The Baronne, after a good deal of manoeuvring, got by me near the window, and then said in a distinct voice, "Ma petite cherie j'ai trop chaud, donnez-moi votre bras un instant;" and so we got outside on the terrace, where the huge orange trees in pots stand.
Just look, Ma--" She took a five-dollar bill from her purse and spread it on the ironing-board before her mother. "
"Ma'--" cried Orlando Furioso, from the front door, Mrs. Abbott being very rigid in requiring that all her children should call her 'ma',' being so much behind the age as actually not to know that 'mother' had got to be much the genteeler term of the two; "Ma'," roared Orlando Furioso, "suppose there is no news at Mr. Jones's store?"
+Ma+, v. to make, S2; see +Make+.
In Slavonia (slȧ vō′nĭ ȧ), Croatia (crō a′tia), and Dalmatia (dăl mā tia), it has two or three million Slavs, who are closely related to the Serbians.
Shu and Tefnut brought forth Seb and Nut, and Nut brought forth Osiris, Horus-khent-an-maa, Sut, Isis, and Nephthya at one birth."
p. 393, and note), those about the horse trade with Maabar (id.
3:2 And unto David were sons born in Hebron: and his firstborn was Amnon, of Ahinoam the Jezreelitess; 3:3 And his second, Chileab, of Abigail the wife of Nabal the Carmelite; and the third, Absalom the son of Maacah the daughter of Talmai king of Geshur; 3:4 And the fourth, Adonijah the son of Haggith; and the fifth, Shephatiah the son of Abital; 3:5 And the sixth, Ithream, by Eglah David's wife.
we shall find it thus rendered, and Asa, the King removed Maacha, his mother from being queen, that she might no longer be high Priestess in the sacrifices of Priapus.
15:13 And also Maachah his mother, even her he removed from being queen, because she had made an idol in a grove; and Asa destroyed her idol, and burnt it by the brook Kidron.
3:14 Jair the son of Manasseh took all the country of Argob unto the coasts of Geshuri and Maachathi; and called them after his own name, Bashanhavothjair, unto this day.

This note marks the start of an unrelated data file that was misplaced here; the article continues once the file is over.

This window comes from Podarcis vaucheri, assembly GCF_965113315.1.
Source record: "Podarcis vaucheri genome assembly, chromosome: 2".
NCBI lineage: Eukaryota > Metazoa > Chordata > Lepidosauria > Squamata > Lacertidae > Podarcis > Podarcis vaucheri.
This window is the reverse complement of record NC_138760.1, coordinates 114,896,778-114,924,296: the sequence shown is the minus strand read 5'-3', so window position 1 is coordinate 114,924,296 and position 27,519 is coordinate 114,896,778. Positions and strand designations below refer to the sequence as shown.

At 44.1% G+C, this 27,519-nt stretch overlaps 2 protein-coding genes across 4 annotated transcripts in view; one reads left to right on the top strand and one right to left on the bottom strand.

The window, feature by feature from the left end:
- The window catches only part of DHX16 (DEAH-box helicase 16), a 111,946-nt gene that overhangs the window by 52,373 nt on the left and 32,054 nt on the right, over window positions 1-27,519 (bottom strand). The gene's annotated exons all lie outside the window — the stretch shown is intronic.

25:23 And when all the captains of the armies, they and their men, heard that the king of Babylon had made Gedaliah governor, there came to Gedaliah to Mizpah, even Ishmael the son of Nethaniah, and Johanan the son of Careah, and Seraiah the son of Tanhumeth the Netophathite, and Jaazaniah the son of a Maachathite, they and their men.
12:1 Now these are the kings of the land, which the children of Israel smote, and possessed their land on the other side Jordan toward the rising of the sun, from the river Arnon unto mount Hermon, and all the plain on the east: 12:2 Sihon king of the Amorites, who dwelt in Heshbon, and ruled from Aroer, which is upon the bank of the river Arnon, and from the middle of the river, and from half Gilead, even unto the river Jabbok, which is the border of the children of Ammon; 12:3 And from the plain to the sea of Chinneroth on the east, and unto the sea of the plain, even the salt sea on the east, the way to Bethjeshimoth; and from the south, under Ashdothpisgah: 12:4 And the coast of Og king of Bashan, which was of the remnant of the giants, that dwelt at Ashtaroth and at Edrei, 12:5 And reigned in mount Hermon, and in Salcah, and in all Bashan, unto the border of the Geshurites and the Maachathites, and half Gilead, the border of Sihon king of Heshbon.
Eek therto he was right a mery man, And after soper pleyen he bigan, And spak of mirthe amonges others thinges, Whan that we hadde maad our rekeninges.... A noble portrait in the English manner; there is but one, and that is wanting, we should have preferred.
yf thou be a man/ thinke that thou shalt dye/ And than thou shalt doo noon euyll/ yf thou be nought forgete thy self/ ther is no thynge so stronge and ferme/ but that somtyme a feble thinge casteth doun and ouerthrowe hit How well that the lyon be the strengest beste/ yet somtyme a lityll birde eteth hym/ The seconde cause wherfore this playe was founden and maad/ was for to kepe hym from ydlenesse/ whereof senecque saith unto lucylle ydlenes wyth oute ony ocupacion is sepulture of a man lyuyng/ and varro saith in his sentences that in lyke wise as men goo not for to goo/ the same wyse the lyf is not gyuen for to lyue but for to doo well and good/ And therfore secondly the philosopher fonde this playe for to kepe the peple from ydlenes/. For there is moche peple.
mad, foolish, PP; +maad+, SD; +made+, Cath.;
10:34 Of the sons of Bani; Maadai, Amram, and Uel, 10:35 Benaiah, Bedeiah, Chelluh, 10:36 Vaniah, Meremoth, Eliashib, 10:37 Mattaniah, Mattenai, and Jaasau, 10:38 And Bani, and Binnui, Shimei, 10:39 And Shelemiah, and Nathan, and Adaiah, 10:40 Machnadebai, Shashai, Sharai, 10:41 Azareel, and Shelemiah, Shemariah, 10:42 Shallum, Amariah, and Joseph.
Coins were struck with the special formulas of the Fatimite creed--"Ali is the noblest of God's delegates, the wazir of the best of apostles"; "the Imam Maadd calls men to profess the unity of the Eternal"--in addition to the usual dogmas of the Mahometan faith.
The finest turquoises came from Khorasan; the mines were near Maaden, about 48 miles to the north of Nishapuer. (